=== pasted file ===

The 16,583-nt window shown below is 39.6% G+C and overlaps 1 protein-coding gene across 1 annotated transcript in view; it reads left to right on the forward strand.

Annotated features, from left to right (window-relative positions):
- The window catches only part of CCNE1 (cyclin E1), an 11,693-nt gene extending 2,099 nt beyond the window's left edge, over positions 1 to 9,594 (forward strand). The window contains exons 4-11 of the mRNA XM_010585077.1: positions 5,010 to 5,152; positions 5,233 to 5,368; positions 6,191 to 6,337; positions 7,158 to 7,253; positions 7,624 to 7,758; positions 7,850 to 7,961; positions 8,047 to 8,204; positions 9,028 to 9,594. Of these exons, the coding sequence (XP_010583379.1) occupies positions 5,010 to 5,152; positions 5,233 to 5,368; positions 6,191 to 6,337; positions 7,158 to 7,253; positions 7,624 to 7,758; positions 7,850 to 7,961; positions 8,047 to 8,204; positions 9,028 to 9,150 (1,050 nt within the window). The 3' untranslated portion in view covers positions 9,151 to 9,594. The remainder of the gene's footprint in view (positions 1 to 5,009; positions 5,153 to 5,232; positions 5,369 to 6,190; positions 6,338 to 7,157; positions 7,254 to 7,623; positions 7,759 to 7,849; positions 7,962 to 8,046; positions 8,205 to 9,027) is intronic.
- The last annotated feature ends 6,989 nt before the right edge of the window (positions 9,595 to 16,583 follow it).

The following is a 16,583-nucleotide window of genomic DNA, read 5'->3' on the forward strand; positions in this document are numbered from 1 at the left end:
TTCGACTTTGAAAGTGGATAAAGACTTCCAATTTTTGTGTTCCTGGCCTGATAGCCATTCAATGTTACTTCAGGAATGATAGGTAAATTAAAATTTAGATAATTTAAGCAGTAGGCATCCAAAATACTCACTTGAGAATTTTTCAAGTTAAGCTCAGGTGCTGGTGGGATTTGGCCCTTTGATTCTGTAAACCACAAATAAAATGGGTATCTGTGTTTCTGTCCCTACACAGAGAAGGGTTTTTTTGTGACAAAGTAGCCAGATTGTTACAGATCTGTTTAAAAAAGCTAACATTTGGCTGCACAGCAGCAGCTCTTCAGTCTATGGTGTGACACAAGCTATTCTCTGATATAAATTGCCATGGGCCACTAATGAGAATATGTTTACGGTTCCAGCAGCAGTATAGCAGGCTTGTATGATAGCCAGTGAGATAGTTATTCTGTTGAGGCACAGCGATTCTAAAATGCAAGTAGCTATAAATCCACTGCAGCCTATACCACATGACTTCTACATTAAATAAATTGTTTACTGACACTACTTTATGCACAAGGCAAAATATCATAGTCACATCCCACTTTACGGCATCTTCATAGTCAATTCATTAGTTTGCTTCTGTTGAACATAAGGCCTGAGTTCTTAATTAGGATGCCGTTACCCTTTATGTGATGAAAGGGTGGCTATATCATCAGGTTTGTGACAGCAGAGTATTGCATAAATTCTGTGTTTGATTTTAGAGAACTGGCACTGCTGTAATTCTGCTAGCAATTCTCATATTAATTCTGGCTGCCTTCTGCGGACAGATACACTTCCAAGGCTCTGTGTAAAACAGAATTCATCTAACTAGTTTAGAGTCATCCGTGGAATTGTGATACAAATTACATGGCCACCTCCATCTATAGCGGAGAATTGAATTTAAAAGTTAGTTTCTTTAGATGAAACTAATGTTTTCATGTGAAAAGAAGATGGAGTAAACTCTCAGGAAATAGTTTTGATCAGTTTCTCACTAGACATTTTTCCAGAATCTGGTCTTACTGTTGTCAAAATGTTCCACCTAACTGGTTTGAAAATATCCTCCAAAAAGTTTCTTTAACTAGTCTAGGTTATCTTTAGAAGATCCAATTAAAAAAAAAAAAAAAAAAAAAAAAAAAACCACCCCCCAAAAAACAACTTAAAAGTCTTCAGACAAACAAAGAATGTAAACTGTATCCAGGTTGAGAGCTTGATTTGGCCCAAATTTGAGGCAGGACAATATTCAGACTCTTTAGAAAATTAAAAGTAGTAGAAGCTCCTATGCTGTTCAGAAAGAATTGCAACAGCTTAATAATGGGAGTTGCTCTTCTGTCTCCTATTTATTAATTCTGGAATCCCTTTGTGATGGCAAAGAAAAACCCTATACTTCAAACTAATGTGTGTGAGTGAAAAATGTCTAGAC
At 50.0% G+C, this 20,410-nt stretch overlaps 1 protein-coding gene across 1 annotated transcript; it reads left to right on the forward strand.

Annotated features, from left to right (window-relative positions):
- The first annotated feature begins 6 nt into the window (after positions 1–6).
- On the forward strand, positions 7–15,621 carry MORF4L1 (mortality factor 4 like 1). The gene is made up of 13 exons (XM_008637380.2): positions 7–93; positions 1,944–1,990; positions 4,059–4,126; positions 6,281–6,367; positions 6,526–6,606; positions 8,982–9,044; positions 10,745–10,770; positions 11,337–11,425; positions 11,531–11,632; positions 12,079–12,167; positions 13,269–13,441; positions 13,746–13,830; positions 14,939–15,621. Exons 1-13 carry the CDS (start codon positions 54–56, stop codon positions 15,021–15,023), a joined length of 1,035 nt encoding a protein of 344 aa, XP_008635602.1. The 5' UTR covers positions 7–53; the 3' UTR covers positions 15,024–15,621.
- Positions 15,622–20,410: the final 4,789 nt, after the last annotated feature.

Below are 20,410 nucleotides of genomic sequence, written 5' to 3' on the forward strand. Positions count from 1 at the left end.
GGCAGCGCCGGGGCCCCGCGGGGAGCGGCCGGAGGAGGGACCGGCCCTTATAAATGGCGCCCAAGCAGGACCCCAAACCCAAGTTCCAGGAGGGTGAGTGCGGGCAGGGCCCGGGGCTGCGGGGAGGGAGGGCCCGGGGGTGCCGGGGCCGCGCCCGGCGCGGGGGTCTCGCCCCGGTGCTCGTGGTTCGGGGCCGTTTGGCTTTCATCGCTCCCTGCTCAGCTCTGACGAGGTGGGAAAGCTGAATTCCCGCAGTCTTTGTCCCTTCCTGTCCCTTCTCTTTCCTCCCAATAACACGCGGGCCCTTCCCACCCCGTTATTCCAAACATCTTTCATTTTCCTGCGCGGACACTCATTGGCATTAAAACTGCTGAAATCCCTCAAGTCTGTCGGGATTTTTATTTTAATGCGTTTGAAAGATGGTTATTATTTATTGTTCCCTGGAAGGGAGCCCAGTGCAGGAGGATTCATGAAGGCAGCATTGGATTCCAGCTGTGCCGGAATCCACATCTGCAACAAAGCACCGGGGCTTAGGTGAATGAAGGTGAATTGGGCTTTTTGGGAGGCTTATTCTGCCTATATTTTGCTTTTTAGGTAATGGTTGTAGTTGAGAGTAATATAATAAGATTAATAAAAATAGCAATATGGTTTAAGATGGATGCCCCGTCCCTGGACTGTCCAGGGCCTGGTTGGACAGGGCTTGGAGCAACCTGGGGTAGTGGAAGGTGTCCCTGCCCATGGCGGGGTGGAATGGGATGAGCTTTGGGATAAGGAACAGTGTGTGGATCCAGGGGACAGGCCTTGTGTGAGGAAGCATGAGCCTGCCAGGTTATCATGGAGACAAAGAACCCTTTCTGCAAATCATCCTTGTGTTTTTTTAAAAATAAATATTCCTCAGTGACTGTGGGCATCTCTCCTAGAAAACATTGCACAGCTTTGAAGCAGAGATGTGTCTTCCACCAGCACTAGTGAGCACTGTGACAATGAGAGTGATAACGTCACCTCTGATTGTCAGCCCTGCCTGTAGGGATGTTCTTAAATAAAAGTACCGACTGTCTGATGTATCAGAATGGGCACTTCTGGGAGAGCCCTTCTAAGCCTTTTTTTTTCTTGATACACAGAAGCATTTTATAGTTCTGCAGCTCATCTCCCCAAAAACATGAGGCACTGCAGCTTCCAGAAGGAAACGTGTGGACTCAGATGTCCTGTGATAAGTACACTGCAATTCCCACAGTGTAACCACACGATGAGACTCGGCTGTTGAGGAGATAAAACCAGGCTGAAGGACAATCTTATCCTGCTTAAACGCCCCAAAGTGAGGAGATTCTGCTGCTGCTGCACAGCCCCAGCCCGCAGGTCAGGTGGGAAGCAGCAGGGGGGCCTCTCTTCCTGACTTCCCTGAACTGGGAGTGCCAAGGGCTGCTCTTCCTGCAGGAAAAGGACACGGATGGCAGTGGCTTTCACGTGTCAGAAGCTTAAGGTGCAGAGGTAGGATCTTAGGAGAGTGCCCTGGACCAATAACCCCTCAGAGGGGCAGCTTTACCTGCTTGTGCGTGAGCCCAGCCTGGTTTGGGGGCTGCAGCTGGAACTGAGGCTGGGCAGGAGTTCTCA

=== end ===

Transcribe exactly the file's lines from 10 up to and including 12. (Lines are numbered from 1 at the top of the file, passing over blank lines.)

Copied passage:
- On the forward strand, positions 7–15,621 carry MORF4L1 (mortality factor 4 like 1). The gene is made up of 13 exons (XM_008637380.2): positions 7–93; positions 1,944–1,990; positions 4,059–4,126; positions 6,281–6,367; positions 6,526–6,606; positions 8,982–9,044; positions 10,745–10,770; positions 11,337–11,425; positions 11,531–11,632; positions 12,079–12,167; positions 13,269–13,441; positions 13,746–13,830; positions 14,939–15,621. Exons 1-13 carry the CDS (start codon positions 54–56, stop codon positions 15,021–15,023), a joined length of 1,035 nt encoding a protein of 344 aa, XP_008635602.1. The 5' UTR covers positions 7–53; the 3' UTR covers positions 15,024–15,621.
- Positions 15,622–20,410: the final 4,789 nt, after the last annotated feature.

Below are 20,410 nucleotides of genomic sequence, written 5' to 3' on the forward strand. Positions count from 1 at the left end.